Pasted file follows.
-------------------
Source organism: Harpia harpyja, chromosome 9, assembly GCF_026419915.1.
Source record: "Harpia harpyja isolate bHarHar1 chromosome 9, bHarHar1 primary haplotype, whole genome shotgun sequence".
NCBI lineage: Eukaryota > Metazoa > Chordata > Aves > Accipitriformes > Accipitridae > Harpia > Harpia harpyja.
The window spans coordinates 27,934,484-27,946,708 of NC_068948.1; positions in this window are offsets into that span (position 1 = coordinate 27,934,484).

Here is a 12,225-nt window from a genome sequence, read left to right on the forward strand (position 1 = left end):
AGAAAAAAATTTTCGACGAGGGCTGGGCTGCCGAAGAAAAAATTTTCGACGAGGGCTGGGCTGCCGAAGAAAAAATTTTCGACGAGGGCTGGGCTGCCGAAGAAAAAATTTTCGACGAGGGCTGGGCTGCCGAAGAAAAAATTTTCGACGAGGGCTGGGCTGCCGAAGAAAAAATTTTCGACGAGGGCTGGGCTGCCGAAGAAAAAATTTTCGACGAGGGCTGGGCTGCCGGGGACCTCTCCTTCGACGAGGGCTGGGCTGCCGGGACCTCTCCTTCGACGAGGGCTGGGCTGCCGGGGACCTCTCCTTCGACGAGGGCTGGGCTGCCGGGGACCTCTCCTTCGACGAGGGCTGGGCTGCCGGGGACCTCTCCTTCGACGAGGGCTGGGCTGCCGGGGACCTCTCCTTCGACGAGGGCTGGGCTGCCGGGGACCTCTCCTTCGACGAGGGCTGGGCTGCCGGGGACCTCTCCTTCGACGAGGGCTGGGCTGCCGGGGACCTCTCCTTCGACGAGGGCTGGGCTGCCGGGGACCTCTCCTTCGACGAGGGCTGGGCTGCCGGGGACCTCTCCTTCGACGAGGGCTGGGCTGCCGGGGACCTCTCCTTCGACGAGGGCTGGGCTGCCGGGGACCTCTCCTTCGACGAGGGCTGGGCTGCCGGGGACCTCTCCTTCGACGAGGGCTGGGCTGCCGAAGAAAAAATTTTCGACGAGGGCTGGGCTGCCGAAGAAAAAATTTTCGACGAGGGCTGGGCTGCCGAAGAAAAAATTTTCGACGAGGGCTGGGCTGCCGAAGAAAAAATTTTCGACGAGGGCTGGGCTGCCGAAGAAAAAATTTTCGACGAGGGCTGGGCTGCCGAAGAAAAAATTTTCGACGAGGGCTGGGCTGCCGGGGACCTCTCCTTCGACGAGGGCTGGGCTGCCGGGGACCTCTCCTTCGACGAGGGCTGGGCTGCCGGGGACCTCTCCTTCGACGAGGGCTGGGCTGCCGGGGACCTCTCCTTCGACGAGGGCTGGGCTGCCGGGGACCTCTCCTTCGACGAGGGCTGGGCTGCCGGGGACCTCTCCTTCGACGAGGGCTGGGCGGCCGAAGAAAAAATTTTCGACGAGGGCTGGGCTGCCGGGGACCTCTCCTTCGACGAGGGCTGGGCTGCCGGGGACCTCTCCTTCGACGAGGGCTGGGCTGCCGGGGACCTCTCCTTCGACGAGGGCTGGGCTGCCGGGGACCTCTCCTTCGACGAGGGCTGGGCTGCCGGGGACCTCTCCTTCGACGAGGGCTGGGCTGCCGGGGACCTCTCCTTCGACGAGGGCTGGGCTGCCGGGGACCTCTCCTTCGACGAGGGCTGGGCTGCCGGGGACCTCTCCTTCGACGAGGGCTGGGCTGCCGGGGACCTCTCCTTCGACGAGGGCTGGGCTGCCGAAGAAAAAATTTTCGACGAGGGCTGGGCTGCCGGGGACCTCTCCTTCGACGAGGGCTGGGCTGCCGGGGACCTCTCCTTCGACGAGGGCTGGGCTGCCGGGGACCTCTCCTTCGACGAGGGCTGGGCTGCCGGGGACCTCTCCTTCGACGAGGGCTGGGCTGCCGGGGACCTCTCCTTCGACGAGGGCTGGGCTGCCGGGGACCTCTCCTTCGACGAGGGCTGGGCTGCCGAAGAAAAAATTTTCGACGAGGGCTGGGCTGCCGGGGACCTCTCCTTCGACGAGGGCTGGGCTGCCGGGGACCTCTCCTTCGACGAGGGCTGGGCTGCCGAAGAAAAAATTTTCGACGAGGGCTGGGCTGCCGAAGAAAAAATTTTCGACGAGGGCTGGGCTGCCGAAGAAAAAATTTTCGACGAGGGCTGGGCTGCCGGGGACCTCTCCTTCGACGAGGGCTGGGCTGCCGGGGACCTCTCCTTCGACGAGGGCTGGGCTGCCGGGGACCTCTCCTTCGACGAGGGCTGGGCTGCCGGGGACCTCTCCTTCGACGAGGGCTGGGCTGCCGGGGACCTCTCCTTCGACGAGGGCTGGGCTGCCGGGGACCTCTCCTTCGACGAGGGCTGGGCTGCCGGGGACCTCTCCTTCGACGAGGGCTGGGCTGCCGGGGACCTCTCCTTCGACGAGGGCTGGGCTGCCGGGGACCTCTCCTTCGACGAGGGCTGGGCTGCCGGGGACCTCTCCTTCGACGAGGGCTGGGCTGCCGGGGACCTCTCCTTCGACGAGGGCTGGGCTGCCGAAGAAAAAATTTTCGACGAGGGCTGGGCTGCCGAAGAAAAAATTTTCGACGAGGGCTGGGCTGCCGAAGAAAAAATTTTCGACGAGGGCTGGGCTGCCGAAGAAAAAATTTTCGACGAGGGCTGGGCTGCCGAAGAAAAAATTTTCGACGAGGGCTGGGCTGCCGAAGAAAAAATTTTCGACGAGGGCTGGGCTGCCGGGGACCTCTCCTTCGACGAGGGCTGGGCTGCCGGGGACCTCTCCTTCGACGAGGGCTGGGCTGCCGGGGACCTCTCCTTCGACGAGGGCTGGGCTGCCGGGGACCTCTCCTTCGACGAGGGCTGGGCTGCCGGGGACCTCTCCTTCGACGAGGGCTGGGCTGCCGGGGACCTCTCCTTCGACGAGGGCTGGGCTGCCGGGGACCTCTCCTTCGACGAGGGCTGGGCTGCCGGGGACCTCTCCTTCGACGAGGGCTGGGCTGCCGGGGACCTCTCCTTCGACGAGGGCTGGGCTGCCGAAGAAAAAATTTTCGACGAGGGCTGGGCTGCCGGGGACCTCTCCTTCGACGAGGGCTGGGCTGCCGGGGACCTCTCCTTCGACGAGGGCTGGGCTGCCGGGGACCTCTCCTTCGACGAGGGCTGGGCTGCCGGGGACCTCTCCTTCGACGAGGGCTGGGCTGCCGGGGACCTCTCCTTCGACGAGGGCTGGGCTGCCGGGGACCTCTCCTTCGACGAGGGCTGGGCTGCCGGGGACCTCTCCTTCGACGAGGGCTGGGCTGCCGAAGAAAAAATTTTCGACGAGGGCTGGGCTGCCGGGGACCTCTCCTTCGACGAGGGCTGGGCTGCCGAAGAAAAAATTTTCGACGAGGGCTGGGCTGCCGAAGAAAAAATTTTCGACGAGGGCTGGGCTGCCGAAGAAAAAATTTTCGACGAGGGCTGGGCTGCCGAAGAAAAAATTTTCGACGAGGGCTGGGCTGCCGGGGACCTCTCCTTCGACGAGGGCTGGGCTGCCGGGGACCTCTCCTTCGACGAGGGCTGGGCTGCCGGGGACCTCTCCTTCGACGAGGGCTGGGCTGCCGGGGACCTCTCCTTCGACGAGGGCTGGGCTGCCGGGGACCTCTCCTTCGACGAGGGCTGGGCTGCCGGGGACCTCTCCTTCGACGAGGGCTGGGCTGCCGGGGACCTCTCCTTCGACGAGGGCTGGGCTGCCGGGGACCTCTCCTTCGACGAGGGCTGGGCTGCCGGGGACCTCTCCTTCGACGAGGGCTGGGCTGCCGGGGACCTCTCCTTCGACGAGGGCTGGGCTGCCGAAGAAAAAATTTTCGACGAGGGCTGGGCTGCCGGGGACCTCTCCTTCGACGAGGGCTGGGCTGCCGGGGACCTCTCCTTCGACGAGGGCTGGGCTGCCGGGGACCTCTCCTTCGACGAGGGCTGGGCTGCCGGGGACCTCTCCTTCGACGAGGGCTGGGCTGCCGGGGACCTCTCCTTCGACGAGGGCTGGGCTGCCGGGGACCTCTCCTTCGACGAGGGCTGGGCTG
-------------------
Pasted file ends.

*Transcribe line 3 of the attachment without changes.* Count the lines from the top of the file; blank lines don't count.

NCBI lineage: Eukaryota > Metazoa > Chordata > Aves > Accipitriformes > Accipitridae > Harpia > Harpia harpyja.